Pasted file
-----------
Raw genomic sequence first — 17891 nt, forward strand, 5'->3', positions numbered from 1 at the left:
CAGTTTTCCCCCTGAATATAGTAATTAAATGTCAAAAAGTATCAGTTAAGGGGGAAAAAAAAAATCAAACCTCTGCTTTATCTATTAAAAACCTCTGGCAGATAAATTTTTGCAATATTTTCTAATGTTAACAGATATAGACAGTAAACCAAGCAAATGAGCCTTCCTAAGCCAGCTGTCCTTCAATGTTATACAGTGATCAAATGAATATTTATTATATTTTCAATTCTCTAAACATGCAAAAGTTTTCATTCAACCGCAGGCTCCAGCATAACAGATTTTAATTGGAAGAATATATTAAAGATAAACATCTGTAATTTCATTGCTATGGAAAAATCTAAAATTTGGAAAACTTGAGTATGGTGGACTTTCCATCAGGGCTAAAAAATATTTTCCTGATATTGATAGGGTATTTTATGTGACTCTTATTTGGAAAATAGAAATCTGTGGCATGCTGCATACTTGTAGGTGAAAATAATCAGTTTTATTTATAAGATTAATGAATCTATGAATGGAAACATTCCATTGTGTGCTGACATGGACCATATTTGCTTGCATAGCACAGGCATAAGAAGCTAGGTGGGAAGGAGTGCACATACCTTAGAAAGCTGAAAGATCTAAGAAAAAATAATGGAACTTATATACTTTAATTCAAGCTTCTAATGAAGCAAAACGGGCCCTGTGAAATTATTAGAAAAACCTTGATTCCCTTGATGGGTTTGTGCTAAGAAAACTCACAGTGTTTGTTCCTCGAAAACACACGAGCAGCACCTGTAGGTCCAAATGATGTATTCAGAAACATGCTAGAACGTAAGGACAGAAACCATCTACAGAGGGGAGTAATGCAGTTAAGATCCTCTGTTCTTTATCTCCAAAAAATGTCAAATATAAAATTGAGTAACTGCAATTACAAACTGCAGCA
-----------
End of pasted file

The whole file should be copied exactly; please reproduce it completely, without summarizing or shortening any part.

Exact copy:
Raw genomic sequence first — 17891 nt, forward strand, 5'->3', positions numbered from 1 at the left:
CAGTTTTCCCCCTGAATATAGTAATTAAATGTCAAAAAGTATCAGTTAAGGGGGAAAAAAAAAATCAAACCTCTGCTTTATCTATTAAAAACCTCTGGCAGATAAATTTTTGCAATATTTTCTAATGTTAACAGATATAGACAGTAAACCAAGCAAATGAGCCTTCCTAAGCCAGCTGTCCTTCAATGTTATACAGTGATCAAATGAATATTTATTATATTTTCAATTCTCTAAACATGCAAAAGTTTTCATTCAACCGCAGGCTCCAGCATAACAGATTTTAATTGGAAGAATATATTAAAGATAAACATCTGTAATTTCATTGCTATGGAAAAATCTAAAATTTGGAAAACTTGAGTATGGTGGACTTTCCATCAGGGCTAAAAAATATTTTCCTGATATTGATAGGGTATTTTATGTGACTCTTATTTGGAAAATAGAAATCTGTGGCATGCTGCATACTTGTAGGTGAAAATAATCAGTTTTATTTATAAGATTAATGAATCTATGAATGGAAACATTCCATTGTGTGCTGACATGGACCATATTTGCTTGCATAGCACAGGCATAAGAAGCTAGGTGGGAAGGAGTGCACATACCTTAGAAAGCTGAAAGATCTAAGAAAAAATAATGGAACTTATATACTTTAATTCAAGCTTCTAATGAAGCAAAACGGGCCCTGTGAAATTATTAGAAAAACCTTGATTCCCTTGATGGGTTTGTGCTAAGAAAACTCACAGTGTTTGTTCCTCGAAAACACACGAGCAGCACCTGTAGGTCCAAATGATGTATTCAGAAACATGCTAGAACGTAAGGACAGAAACCATCTACAGAGGGGAGTAATGCAGTTAAGATCCTCTGTTCTTTATCTCCAAAAAATGTCAAATATAAAATTGAGTAACTGCAATTACAAACTGCAGCA